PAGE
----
Now, the fact that alcohol drinkers are switching down to cheaper brands of their favorite poison is not new. Last year, I pointed to another story about beer drinkers switching to cheaper brands. It was at the time when gas was expensive, and the bumper stickers of "Beer is cheaper than gas, so drink, don't drive" were appearing all over the place. It seems we may need to continue buying the cheap brands. In the case of vodka at least, technically it is a neutral spirit. This means, well, according to the article, "by government definition, vodka is supposed to be a neutral alcohol without distinctive character, aroma, taste or color, and some believe that the differences among vodkas are so subtle that only connoisseurs can distinguish them." I am not a connoisseur when it comes to vodka. I have a sense of what brands are cheap and which ones are premium, but that is about it. Ask me about wines, I know a lot more, but vodka, as long as it mixes well with whatever cocktail I may be trying out, it works for me.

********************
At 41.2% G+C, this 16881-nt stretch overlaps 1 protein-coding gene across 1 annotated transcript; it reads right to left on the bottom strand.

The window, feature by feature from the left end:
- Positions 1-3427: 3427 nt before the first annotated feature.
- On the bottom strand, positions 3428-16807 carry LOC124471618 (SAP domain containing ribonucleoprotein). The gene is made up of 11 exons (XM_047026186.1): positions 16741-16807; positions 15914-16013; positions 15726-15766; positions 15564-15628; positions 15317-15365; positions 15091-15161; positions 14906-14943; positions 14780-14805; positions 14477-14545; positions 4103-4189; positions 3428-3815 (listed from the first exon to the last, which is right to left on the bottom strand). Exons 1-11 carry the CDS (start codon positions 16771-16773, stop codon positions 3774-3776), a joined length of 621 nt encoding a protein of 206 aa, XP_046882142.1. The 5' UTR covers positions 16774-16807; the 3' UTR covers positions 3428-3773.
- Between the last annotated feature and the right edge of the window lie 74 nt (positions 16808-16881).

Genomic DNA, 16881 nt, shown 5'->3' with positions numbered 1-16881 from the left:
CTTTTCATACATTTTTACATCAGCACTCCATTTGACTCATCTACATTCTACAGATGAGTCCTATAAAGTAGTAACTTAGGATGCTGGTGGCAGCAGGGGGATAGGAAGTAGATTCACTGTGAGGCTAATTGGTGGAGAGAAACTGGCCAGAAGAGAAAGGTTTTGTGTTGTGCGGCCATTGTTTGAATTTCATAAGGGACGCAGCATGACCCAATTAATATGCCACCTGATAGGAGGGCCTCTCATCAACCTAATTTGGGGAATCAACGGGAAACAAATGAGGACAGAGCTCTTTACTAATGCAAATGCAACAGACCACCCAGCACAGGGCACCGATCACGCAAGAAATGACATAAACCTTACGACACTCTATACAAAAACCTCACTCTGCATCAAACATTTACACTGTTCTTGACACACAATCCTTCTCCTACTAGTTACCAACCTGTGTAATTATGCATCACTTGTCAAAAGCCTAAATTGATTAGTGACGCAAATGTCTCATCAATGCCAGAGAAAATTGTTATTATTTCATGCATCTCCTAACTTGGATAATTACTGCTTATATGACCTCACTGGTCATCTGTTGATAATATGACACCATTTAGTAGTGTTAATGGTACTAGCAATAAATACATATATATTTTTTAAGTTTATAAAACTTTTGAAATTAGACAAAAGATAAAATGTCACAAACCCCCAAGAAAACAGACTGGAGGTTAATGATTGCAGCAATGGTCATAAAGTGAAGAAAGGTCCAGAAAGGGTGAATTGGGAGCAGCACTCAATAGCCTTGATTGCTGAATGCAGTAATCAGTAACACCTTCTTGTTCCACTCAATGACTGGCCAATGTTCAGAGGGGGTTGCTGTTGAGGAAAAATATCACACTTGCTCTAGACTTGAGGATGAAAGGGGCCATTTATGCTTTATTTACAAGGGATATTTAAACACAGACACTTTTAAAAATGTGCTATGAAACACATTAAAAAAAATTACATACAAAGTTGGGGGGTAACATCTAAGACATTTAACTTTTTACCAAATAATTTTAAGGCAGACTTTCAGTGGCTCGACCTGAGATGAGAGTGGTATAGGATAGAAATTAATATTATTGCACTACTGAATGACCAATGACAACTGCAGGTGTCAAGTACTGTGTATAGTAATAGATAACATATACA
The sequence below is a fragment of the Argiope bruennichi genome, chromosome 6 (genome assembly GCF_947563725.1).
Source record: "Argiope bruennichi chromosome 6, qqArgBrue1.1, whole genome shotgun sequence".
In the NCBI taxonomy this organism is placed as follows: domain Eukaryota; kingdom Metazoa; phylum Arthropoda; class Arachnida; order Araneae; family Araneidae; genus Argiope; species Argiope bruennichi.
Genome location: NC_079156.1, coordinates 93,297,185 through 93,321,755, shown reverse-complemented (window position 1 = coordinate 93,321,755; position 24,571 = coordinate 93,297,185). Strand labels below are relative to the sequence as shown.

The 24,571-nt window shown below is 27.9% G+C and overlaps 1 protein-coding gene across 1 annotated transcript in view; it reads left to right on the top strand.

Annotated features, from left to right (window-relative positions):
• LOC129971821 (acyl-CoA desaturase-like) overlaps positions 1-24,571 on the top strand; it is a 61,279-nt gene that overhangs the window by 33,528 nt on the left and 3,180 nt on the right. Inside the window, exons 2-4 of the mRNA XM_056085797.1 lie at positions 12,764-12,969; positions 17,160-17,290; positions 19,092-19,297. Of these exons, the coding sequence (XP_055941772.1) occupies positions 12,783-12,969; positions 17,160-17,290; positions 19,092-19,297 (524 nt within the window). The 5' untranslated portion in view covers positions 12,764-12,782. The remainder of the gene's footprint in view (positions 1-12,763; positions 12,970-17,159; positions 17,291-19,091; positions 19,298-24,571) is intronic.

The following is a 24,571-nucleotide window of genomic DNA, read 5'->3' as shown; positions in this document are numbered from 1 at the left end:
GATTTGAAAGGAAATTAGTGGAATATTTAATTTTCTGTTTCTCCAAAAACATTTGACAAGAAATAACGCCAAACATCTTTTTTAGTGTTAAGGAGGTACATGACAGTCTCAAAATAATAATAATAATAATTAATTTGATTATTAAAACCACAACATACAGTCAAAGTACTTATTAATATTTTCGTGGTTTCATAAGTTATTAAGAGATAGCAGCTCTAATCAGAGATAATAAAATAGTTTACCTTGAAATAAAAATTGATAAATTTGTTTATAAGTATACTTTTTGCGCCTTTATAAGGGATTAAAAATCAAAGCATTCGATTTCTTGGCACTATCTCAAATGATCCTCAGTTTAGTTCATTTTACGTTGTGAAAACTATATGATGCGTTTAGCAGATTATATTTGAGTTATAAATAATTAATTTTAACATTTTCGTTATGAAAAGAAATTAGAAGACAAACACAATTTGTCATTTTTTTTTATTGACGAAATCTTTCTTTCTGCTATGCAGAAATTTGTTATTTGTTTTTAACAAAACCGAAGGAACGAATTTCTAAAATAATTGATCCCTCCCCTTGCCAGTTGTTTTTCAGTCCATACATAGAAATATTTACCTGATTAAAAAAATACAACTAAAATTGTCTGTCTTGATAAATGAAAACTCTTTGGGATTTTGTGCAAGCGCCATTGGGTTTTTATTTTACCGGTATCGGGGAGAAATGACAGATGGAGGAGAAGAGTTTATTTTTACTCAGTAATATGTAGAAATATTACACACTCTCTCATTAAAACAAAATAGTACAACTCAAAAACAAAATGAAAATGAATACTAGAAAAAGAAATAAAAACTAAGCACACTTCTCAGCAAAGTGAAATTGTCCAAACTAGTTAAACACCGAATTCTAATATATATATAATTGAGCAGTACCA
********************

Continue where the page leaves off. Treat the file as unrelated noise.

Anyhow, just another sign that the economy is bad. And remember, if you choose to drink, please do so safely and responsibly.

Tuesday, March 03, 2009

Corporate Jet Maker Says, "If you give up your private jet, you are a wuss"

Maybe the company did not use the term "wuss," but in their latest ad campaign, Cessna, maker of fine corporate aircraft, did say that executives who give up their corporate jets are pretty much cowards. Welcome to another edition of "Signs that the economy is bad" here at The Itinerant Librarian. When the maker of a corporate jet pretty much has to resort to calling out their potential clients, labeling them as lacking vision or being chicken, you know the economy is bad.